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Topic: Invader Zim! -or-Teaching very small children to use the sewing machine (tut)  (Read 5238 times)
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« on: May 24, 2011 08:39:54 AM »

If you, like me, constantly surrounded by a variety of small children while you sew, you have probably heard them saying "Teach me! I wanna sew!" So, I taught my four year old brother how to sew. He wanted to make GIR from invader Zim. He did quite well, I might add.

Yeah, that's a waffle. "I put soap and peanuts in the waffles!"

First, we bought non fraying materials, such as felt and fleece. It's best if the base is made of felt, because it's less stretchy than fleece. we bought green and black and used fleece scraps for the details.

Then find a picture. Have the kid pick one of his favorite T.V. characters, or a piece of food. Try to get one with out too many different colors, because that makes it more difficult. Here's the one that we used:

Print it out as large as you have material for, and then cut it's main part out, leaving all the sticky out parts such as tongues and arms on the paper.

Kind of creepy, huh?

Cut your base out of the color that there is the most of. It will probably work best, depending on how old your kid is, if the adult cuts out the pieces.

Then get some paper that you can see through, like freezer paper or lined paper or tissue. Trace all the colored parts, labeling them clearly, and cut them out of the respective colors. put them all in a bag so nothing gets lost.


If necessary, get a box to put the petal on. set your sewing machine speed to very low. If your machine doesn't have speed settings, you can put a sponge under the pedal so it can't go very fast. Start out making a little pillow or sleepingbag out of scrap so they don't ruin their character. Or a waffle, or other easy thing that matches their character plush.

(sorry, no more pictures. I forgot to take more...)

Show them how to turn on the sewing machine, and how to thread/change stitch/backstitch or whatever you think they can handle. Hold their hands while they guide the material, and tell them when to stop and lift the foot and turn.

Important!  make sure you stress safety, such as not putting your hands in the way of the needle or sewing while the foot is up.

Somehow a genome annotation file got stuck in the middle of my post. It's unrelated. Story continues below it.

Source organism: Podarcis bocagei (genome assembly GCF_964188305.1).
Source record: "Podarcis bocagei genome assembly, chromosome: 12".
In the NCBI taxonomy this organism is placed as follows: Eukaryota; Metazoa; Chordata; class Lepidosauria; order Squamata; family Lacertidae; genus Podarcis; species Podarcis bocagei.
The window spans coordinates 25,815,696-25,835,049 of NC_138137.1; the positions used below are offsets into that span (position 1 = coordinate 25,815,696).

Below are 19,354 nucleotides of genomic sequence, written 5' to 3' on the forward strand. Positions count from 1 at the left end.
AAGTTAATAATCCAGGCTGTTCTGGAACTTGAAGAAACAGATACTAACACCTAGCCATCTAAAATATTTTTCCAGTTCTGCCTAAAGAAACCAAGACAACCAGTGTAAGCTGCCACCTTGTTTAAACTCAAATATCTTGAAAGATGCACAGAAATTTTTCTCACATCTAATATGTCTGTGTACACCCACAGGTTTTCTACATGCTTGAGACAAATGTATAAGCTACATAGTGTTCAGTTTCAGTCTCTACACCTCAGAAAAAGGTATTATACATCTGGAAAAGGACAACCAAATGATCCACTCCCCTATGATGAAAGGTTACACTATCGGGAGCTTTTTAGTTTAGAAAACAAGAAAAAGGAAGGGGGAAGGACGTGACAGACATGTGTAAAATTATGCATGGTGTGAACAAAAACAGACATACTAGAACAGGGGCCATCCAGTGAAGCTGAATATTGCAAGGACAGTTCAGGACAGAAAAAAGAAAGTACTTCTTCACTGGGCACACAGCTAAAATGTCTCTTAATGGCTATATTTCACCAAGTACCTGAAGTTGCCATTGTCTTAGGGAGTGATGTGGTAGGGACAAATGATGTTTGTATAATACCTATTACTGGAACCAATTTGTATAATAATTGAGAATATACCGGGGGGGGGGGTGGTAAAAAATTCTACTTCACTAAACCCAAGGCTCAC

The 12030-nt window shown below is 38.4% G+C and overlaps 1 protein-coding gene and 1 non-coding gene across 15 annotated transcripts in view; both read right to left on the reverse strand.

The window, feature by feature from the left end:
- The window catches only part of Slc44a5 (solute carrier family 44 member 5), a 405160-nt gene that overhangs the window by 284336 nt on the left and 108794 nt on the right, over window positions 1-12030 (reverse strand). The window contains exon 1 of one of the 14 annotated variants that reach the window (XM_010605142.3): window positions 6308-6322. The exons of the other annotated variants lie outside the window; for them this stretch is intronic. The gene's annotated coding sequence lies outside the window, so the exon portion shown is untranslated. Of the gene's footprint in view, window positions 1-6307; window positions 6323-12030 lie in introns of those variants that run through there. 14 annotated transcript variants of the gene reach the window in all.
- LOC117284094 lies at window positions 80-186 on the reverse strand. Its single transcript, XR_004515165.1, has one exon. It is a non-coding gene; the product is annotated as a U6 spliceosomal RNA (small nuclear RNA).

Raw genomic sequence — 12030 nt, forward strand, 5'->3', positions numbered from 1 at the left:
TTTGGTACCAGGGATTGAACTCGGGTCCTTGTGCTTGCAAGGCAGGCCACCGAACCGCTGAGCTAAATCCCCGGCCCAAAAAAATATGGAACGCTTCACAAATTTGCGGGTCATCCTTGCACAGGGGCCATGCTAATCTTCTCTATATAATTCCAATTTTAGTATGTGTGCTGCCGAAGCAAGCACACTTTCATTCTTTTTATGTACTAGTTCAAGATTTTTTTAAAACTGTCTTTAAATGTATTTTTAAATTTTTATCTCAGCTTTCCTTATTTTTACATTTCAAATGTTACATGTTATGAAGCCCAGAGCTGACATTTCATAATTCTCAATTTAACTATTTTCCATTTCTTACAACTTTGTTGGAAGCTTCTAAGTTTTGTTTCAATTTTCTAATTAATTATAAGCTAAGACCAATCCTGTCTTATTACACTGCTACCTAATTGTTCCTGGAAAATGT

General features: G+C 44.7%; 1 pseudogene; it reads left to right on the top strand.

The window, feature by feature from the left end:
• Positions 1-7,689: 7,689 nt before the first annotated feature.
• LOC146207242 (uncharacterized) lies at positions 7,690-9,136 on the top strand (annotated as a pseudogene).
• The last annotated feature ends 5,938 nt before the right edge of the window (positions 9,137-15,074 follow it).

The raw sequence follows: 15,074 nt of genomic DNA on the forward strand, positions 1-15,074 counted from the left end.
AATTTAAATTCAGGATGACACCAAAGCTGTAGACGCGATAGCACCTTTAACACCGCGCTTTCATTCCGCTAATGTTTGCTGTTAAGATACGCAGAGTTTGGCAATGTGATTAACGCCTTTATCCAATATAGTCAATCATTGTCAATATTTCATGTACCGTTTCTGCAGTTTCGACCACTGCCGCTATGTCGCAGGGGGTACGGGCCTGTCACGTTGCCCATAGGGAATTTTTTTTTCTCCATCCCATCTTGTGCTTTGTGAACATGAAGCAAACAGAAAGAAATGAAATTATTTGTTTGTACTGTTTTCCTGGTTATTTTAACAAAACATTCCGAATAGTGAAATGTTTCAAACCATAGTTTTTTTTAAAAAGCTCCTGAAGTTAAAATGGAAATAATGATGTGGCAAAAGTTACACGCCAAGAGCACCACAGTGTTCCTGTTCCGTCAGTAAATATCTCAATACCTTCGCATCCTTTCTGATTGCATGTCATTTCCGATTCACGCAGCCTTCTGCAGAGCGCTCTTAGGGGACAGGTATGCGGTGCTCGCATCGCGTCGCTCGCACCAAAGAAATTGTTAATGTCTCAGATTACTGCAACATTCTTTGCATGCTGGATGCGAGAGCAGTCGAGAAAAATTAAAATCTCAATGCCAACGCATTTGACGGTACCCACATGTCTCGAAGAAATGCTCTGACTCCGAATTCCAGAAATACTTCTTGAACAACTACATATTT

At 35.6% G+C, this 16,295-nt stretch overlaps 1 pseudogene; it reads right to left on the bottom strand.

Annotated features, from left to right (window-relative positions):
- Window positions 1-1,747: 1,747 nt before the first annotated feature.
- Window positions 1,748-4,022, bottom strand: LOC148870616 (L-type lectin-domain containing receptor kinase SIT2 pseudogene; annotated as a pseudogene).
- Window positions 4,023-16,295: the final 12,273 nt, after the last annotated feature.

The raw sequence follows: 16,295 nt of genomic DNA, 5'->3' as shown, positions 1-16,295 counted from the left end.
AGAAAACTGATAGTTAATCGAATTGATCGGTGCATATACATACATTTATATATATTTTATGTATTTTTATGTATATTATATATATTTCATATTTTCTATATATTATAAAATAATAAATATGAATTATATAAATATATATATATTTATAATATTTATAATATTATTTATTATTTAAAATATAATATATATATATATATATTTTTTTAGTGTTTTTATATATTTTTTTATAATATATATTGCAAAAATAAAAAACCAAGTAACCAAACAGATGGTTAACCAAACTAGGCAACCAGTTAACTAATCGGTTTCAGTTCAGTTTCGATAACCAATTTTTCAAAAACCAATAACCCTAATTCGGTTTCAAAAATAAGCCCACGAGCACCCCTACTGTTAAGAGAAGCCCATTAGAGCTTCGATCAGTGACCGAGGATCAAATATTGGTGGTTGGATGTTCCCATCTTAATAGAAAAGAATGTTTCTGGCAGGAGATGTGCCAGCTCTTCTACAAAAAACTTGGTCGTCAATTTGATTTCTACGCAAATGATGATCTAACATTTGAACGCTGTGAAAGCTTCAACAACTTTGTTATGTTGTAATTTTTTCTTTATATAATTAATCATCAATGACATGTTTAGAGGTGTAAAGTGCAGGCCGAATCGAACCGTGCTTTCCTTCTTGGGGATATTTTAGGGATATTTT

For sewing on the details, have them go to zig zag stitch. then just sew around the edges. set your zigzag stitch with really short stitch length to do details such as GIR's stitches and pupils, or just do them with a sharpie if your kid gets bored quickly.

When you have all the details on, sew on the sticky out-y bits. use a strait stitch and sew them on the back.  

Then stitch the front to the back using a wide zigzag stitch. make sure there are no holes and you leave an opening for stuffing.  

Then have them fluff up the stuffing and stuff thier toy. Then zigzag the opening shut and trim off threads.

And now celebrate his achievement! Cheesy

I hope this was at least a little bit usefull to you, and hey, at least you got to look at pictures of invader zim!

 This is a bit harder than what you usually start kids on, but I thought they would be more interested in making their favorite food or TV character than a pillow case, which you have to admit is a bit boring.

Does anyone have any more help for teaching kids to sew? Or you can post pictures of what your kid made!
« Last Edit: May 24, 2011 09:22:45 AM by KnightTemplar » THIS ROCKS   Logged

To be a saint is the exception, but to be upright is the rule. err, falter, sin, but be upright.

I craft, and live in my spare time.
« Reply #1 on: May 24, 2011 09:00:58 AM »

This rocks!

I give your little one props on not only his sewing (which is better than a lot of people 5 times his age) but on his awesome character choice.

Way to go little dude keep it up!

Getting my life together. Going to have to take a break from Craftster for a bit.
« Reply #2 on: May 24, 2011 12:17:30 PM »

Thank you for this! I don't have a child I'll be teaching to sew, but I did find a cute drawing of a raccoon I wanted to turn into a plush so this tutorial actually helped! Thanks again!

Message me if you're interested in buying custom costumes.

Sometimes I blog here: http://jillrbassett.wordpress.com/
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